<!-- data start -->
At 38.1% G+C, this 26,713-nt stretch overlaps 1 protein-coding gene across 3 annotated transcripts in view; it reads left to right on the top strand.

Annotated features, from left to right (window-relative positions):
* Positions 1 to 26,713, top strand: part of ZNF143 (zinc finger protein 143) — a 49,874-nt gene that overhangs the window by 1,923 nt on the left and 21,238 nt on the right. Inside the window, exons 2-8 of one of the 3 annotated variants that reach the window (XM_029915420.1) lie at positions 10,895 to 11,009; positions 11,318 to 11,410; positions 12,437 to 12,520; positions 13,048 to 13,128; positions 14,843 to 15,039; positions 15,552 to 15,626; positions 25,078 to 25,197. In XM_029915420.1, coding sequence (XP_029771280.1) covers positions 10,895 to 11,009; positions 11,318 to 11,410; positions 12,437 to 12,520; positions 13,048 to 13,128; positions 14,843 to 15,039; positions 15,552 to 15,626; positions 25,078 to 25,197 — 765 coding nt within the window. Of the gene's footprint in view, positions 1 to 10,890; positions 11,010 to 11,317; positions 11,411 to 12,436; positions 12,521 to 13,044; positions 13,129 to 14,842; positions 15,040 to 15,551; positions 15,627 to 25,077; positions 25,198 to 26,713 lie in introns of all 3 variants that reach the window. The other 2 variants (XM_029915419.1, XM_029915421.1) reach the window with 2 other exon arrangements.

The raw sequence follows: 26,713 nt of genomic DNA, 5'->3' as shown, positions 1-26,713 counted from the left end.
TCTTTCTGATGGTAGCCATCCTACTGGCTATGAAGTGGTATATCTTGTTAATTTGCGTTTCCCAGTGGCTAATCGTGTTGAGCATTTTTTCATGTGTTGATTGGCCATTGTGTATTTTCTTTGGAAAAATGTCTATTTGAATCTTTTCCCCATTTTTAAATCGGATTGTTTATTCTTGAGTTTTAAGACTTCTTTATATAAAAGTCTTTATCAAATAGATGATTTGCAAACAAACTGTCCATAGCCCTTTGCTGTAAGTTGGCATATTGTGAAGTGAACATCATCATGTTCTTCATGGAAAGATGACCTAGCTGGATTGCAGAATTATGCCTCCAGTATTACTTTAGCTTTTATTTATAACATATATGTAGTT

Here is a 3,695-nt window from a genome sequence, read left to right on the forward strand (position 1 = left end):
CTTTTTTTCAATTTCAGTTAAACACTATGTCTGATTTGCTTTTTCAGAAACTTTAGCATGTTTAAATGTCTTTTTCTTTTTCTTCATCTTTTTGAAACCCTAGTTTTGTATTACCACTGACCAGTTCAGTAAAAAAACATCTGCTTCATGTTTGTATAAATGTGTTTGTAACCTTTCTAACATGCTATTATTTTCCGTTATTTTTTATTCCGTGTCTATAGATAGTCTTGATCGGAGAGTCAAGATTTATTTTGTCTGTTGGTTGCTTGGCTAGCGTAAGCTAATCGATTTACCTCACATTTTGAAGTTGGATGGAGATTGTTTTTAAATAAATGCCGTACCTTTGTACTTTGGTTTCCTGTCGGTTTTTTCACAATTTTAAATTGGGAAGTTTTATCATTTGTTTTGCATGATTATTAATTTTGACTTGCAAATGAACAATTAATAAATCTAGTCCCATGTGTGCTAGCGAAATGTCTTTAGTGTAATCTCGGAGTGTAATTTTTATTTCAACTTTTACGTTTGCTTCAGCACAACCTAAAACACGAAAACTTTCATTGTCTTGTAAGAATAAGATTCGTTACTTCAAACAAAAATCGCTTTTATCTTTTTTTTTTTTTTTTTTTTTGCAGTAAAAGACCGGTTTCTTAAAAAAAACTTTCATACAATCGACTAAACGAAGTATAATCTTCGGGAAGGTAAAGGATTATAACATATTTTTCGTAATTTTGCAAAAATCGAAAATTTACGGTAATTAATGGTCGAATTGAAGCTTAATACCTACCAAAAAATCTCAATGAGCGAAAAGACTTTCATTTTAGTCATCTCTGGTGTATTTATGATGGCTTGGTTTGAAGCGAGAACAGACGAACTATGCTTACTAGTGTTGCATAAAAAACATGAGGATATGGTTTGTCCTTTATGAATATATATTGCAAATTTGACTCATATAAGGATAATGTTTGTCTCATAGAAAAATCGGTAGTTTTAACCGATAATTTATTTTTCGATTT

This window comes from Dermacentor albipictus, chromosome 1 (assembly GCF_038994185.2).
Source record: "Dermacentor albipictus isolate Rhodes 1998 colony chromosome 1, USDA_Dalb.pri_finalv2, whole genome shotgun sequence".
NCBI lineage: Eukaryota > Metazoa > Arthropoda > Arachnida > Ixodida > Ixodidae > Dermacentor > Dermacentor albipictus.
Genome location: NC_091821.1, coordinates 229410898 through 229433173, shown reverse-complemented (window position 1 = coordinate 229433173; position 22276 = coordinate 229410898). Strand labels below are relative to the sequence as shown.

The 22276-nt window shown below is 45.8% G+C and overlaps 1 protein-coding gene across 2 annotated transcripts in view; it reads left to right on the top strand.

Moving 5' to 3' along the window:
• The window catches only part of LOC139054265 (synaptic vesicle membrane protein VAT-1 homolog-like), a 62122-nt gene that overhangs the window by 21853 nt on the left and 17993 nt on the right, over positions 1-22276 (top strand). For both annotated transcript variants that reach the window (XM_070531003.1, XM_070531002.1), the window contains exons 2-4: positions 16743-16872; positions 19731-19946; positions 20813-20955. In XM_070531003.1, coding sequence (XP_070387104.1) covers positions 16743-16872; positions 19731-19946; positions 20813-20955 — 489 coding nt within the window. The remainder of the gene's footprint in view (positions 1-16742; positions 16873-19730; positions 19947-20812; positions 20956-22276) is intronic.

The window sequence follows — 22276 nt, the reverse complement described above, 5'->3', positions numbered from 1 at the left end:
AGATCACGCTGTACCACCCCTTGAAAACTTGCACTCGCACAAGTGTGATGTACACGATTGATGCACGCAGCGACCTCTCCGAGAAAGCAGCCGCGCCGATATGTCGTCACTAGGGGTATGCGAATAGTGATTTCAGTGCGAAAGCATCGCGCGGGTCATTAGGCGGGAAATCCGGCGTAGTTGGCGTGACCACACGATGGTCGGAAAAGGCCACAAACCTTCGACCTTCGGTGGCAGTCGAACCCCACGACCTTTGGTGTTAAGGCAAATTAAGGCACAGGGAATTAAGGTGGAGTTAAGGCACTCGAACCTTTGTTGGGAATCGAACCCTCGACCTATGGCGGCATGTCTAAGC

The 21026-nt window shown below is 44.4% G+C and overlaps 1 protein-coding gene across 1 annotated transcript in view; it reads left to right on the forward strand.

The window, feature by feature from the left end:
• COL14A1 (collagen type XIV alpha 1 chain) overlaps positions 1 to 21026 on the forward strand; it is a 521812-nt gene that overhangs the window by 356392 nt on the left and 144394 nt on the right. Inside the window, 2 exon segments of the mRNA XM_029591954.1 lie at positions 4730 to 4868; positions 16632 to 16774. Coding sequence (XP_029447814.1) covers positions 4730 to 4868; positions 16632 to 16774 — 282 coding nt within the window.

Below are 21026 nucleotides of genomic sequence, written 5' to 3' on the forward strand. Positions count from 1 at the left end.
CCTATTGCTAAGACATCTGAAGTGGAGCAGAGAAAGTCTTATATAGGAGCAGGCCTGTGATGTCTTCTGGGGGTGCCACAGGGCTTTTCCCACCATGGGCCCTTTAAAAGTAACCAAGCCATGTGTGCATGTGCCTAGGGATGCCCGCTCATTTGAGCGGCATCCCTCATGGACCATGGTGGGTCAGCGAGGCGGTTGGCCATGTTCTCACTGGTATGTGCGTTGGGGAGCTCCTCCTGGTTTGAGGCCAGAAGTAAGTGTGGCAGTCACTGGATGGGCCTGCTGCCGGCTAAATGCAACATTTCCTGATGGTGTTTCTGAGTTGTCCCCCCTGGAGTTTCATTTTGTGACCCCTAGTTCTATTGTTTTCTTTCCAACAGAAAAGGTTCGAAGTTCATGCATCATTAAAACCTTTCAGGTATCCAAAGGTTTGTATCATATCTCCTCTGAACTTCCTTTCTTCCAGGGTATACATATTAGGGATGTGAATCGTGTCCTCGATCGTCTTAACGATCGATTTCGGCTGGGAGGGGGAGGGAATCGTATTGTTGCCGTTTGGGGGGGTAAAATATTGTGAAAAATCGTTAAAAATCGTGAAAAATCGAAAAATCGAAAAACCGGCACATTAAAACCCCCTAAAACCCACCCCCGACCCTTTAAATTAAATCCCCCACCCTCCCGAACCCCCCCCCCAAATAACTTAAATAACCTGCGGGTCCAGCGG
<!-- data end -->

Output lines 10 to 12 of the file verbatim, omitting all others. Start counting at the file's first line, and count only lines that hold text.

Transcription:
NCBI lineage: Eukaryota > Metazoa > Arthropoda > Arachnida > Ixodida > Ixodidae > Dermacentor > Dermacentor albipictus.
Genome location: NC_091821.1, coordinates 229410898 through 229433173, shown reverse-complemented (window position 1 = coordinate 229433173; position 22276 = coordinate 229410898). Strand labels below are relative to the sequence as shown.

The 22276-nt window shown below is 45.8% G+C and overlaps 1 protein-coding gene across 2 annotated transcripts in view; it reads left to right on the top strand.